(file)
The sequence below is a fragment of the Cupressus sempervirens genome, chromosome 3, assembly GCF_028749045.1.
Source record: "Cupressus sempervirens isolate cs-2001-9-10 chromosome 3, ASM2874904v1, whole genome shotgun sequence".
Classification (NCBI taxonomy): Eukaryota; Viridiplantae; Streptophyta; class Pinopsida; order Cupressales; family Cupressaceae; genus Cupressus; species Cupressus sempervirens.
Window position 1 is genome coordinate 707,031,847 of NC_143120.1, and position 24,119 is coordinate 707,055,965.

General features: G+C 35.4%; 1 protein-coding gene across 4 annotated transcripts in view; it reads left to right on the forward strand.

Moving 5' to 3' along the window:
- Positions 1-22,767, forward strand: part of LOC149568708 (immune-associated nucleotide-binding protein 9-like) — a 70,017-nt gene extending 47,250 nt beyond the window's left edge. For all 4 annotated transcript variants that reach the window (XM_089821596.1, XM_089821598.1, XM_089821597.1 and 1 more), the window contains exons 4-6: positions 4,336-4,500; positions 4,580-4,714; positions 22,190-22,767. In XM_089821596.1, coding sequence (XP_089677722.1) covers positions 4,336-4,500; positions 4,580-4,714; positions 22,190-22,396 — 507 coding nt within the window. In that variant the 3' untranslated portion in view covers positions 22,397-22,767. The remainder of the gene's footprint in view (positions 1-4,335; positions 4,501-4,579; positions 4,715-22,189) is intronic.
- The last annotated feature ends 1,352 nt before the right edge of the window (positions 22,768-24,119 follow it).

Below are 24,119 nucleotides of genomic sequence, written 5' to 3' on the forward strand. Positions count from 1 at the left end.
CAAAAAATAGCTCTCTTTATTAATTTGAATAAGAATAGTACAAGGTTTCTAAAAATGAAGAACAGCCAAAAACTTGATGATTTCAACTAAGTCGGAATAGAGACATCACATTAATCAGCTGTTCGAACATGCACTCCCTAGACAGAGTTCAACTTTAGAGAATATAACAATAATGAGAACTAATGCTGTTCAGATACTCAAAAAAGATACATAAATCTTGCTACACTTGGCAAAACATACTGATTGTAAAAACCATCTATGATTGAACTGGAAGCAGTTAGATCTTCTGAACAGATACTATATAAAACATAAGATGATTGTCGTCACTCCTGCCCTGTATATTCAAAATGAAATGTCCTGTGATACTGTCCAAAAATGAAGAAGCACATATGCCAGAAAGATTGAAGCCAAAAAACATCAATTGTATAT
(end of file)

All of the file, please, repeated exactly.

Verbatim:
The sequence below is a fragment of the Cupressus sempervirens genome, chromosome 3, assembly GCF_028749045.1.
Source record: "Cupressus sempervirens isolate cs-2001-9-10 chromosome 3, ASM2874904v1, whole genome shotgun sequence".
Classification (NCBI taxonomy): Eukaryota; Viridiplantae; Streptophyta; class Pinopsida; order Cupressales; family Cupressaceae; genus Cupressus; species Cupressus sempervirens.
Window position 1 is genome coordinate 707,031,847 of NC_143120.1, and position 24,119 is coordinate 707,055,965.

General features: G+C 35.4%; 1 protein-coding gene across 4 annotated transcripts in view; it reads left to right on the forward strand.

Moving 5' to 3' along the window:
- Positions 1-22,767, forward strand: part of LOC149568708 (immune-associated nucleotide-binding protein 9-like) — a 70,017-nt gene extending 47,250 nt beyond the window's left edge. For all 4 annotated transcript variants that reach the window (XM_089821596.1, XM_089821598.1, XM_089821597.1 and 1 more), the window contains exons 4-6: positions 4,336-4,500; positions 4,580-4,714; positions 22,190-22,767. In XM_089821596.1, coding sequence (XP_089677722.1) covers positions 4,336-4,500; positions 4,580-4,714; positions 22,190-22,396 — 507 coding nt within the window. In that variant the 3' untranslated portion in view covers positions 22,397-22,767. The remainder of the gene's footprint in view (positions 1-4,335; positions 4,501-4,579; positions 4,715-22,189) is intronic.
- The last annotated feature ends 1,352 nt before the right edge of the window (positions 22,768-24,119 follow it).

Below are 24,119 nucleotides of genomic sequence, written 5' to 3' on the forward strand. Positions count from 1 at the left end.
CAAAAAATAGCTCTCTTTATTAATTTGAATAAGAATAGTACAAGGTTTCTAAAAATGAAGAACAGCCAAAAACTTGATGATTTCAACTAAGTCGGAATAGAGACATCACATTAATCAGCTGTTCGAACATGCACTCCCTAGACAGAGTTCAACTTTAGAGAATATAACAATAATGAGAACTAATGCTGTTCAGATACTCAAAAAAGATACATAAATCTTGCTACACTTGGCAAAACATACTGATTGTAAAAACCATCTATGATTGAACTGGAAGCAGTTAGATCTTCTGAACAGATACTATATAAAACATAAGATGATTGTCGTCACTCCTGCCCTGTATATTCAAAATGAAATGTCCTGTGATACTGTCCAAAAATGAAGAAGCACATATGCCAGAAAGATTGAAGCCAAAAAACATCAATTGTATAT